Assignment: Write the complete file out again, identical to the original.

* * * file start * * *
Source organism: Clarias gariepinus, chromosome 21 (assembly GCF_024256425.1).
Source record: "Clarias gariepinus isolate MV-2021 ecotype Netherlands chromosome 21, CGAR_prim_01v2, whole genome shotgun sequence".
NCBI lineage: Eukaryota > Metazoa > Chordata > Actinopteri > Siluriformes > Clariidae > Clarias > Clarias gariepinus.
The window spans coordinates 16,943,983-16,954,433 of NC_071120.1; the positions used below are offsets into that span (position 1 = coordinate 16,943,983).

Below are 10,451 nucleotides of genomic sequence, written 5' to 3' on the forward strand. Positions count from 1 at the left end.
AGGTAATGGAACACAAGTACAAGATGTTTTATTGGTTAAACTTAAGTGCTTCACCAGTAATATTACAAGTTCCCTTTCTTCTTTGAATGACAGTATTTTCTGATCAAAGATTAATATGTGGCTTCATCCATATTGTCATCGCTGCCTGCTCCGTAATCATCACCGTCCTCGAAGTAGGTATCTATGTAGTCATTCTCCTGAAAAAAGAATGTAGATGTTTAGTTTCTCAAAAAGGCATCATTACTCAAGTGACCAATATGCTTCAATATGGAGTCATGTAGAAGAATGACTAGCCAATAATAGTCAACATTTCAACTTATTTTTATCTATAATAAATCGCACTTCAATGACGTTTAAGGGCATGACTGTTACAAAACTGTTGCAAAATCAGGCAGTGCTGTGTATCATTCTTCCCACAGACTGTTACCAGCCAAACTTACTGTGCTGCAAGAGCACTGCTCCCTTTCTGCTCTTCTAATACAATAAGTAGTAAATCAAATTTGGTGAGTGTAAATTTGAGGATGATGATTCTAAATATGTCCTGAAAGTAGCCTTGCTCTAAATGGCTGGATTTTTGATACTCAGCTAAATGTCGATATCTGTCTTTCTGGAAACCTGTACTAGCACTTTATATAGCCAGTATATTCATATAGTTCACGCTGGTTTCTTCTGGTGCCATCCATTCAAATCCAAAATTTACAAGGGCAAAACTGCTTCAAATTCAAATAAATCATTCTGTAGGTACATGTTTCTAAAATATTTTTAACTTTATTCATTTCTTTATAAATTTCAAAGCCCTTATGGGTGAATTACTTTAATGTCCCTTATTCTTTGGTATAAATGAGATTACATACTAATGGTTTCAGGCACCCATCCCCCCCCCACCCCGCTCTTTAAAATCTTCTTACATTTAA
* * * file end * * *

Source organism: Clarias gariepinus, chromosome 21 (assembly GCF_024256425.1).
Source record: "Clarias gariepinus isolate MV-2021 ecotype Netherlands chromosome 21, CGAR_prim_01v2, whole genome shotgun sequence".
NCBI lineage: Eukaryota > Metazoa > Chordata > Actinopteri > Siluriformes > Clariidae > Clarias > Clarias gariepinus.
The window spans coordinates 16,943,983-16,954,433 of NC_071120.1; the positions used below are offsets into that span (position 1 = coordinate 16,943,983).

Below are 10,451 nucleotides of genomic sequence, written 5' to 3' on the forward strand. Positions count from 1 at the left end.
AGGTAATGGAACACAAGTACAAGATGTTTTATTGGTTAAACTTAAGTGCTTCACCAGTAATATTACAAGTTCCCTTTCTTCTTTGAATGACAGTATTTTCTGATCAAAGATTAATATGTGGCTTCATCCATATTGTCATCGCTGCCTGCTCCGTAATCATCACCGTCCTCGAAGTAGGTATCTATGTAGTCATTCTCCTGAAAAAAGAATGTAGATGTTTAGTTTCTCAAAAAGGCATCATTACTCAAGTGACCAATATGCTTCAATATGGAGTCATGTAGAAGAATGACTAGCCAATAATAGTCAACATTTCAACTTATTTTTATCTATAATAAATCGCACTTCAATGACGTTTAAGGGCATGACTGTTACAAAACTGTTGCAAAATCAGGCAGTGCTGTGTATCATTCTTCCCACAGACTGTTACCAGCCAAACTTACTGTGCTGCAAGAGCACTGCTCCCTTTCTGCTCTTCTAATACAATAAGTAGTAAATCAAATTTGGTGAGTGTAAATTTGAGGATGATGATTCTAAATATGTCCTGAAAGTAGCCTTGCTCTAAATGGCTGGATTTTTGATACTCAGCTAAATGTCGATATCTGTCTTTCTGGAAACCTGTACTAGCACTTTATATAGCCAGTATATTCATATAGTTCACGCTGGTTTCTTCTGGTGCCATCCATTCAAATCCAAAATTTACAAGGGCAAAACTGCTTCAAATTCAAATAAATCATTCTGTAGGTACATGTTTCTAAAATATTTTTAACTTTATTCATTTCTTTATAAATTTCAAAGCCCTTATGGGTGAATTACTTTAATGTCCCTTATTCTTTGGTATAAATGAGATTACATACTAATGGTTTCAGGCACCCATCCCCCCCCCACCCCGCTCTTTAAAATCTTCTTACATTTAA